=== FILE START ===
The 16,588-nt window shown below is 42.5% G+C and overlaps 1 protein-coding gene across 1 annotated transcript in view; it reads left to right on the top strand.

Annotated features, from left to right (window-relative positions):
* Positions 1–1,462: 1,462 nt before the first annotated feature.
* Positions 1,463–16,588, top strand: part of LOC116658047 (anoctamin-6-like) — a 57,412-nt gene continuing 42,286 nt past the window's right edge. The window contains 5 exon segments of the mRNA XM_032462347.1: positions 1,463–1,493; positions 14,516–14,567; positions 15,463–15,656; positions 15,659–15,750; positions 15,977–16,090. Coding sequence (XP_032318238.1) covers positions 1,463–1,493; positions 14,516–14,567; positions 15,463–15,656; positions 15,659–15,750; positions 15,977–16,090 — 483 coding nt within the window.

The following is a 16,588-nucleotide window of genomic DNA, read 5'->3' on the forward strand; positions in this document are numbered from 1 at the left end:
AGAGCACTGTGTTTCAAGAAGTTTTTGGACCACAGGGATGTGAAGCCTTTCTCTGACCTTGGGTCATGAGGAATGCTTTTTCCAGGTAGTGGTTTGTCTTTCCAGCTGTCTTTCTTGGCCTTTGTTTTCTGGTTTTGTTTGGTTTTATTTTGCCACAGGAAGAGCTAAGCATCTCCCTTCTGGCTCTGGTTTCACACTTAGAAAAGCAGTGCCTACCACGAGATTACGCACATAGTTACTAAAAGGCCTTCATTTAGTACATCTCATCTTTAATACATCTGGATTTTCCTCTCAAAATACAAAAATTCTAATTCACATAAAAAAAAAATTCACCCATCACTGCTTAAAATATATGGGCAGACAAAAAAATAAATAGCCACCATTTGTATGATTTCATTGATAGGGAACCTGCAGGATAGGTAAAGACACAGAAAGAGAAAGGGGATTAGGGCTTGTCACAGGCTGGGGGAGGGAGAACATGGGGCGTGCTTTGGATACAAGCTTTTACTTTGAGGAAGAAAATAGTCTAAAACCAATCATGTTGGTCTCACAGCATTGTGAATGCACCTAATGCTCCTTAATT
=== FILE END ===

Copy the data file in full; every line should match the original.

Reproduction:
The 16,588-nt window shown below is 42.5% G+C and overlaps 1 protein-coding gene across 1 annotated transcript in view; it reads left to right on the top strand.

Annotated features, from left to right (window-relative positions):
* Positions 1–1,462: 1,462 nt before the first annotated feature.
* Positions 1,463–16,588, top strand: part of LOC116658047 (anoctamin-6-like) — a 57,412-nt gene continuing 42,286 nt past the window's right edge. The window contains 5 exon segments of the mRNA XM_032462347.1: positions 1,463–1,493; positions 14,516–14,567; positions 15,463–15,656; positions 15,659–15,750; positions 15,977–16,090. Coding sequence (XP_032318238.1) covers positions 1,463–1,493; positions 14,516–14,567; positions 15,463–15,656; positions 15,659–15,750; positions 15,977–16,090 — 483 coding nt within the window.

The following is a 16,588-nucleotide window of genomic DNA, read 5'->3' on the forward strand; positions in this document are numbered from 1 at the left end:
AGAGCACTGTGTTTCAAGAAGTTTTTGGACCACAGGGATGTGAAGCCTTTCTCTGACCTTGGGTCATGAGGAATGCTTTTTCCAGGTAGTGGTTTGTCTTTCCAGCTGTCTTTCTTGGCCTTTGTTTTCTGGTTTTGTTTGGTTTTATTTTGCCACAGGAAGAGCTAAGCATCTCCCTTCTGGCTCTGGTTTCACACTTAGAAAAGCAGTGCCTACCACGAGATTACGCACATAGTTACTAAAAGGCCTTCATTTAGTACATCTCATCTTTAATACATCTGGATTTTCCTCTCAAAATACAAAAATTCTAATTCACATAAAAAAAAAATTCACCCATCACTGCTTAAAATATATGGGCAGACAAAAAAATAAATAGCCACCATTTGTATGATTTCATTGATAGGGAACCTGCAGGATAGGTAAAGACACAGAAAGAGAAAGGGGATTAGGGCTTGTCACAGGCTGGGGGAGGGAGAACATGGGGCGTGCTTTGGATACAAGCTTTTACTTTGAGGAAGAAAATAGTCTAAAACCAATCATGTTGGTCTCACAGCATTGTGAATGCACCTAATGCTCCTTAATT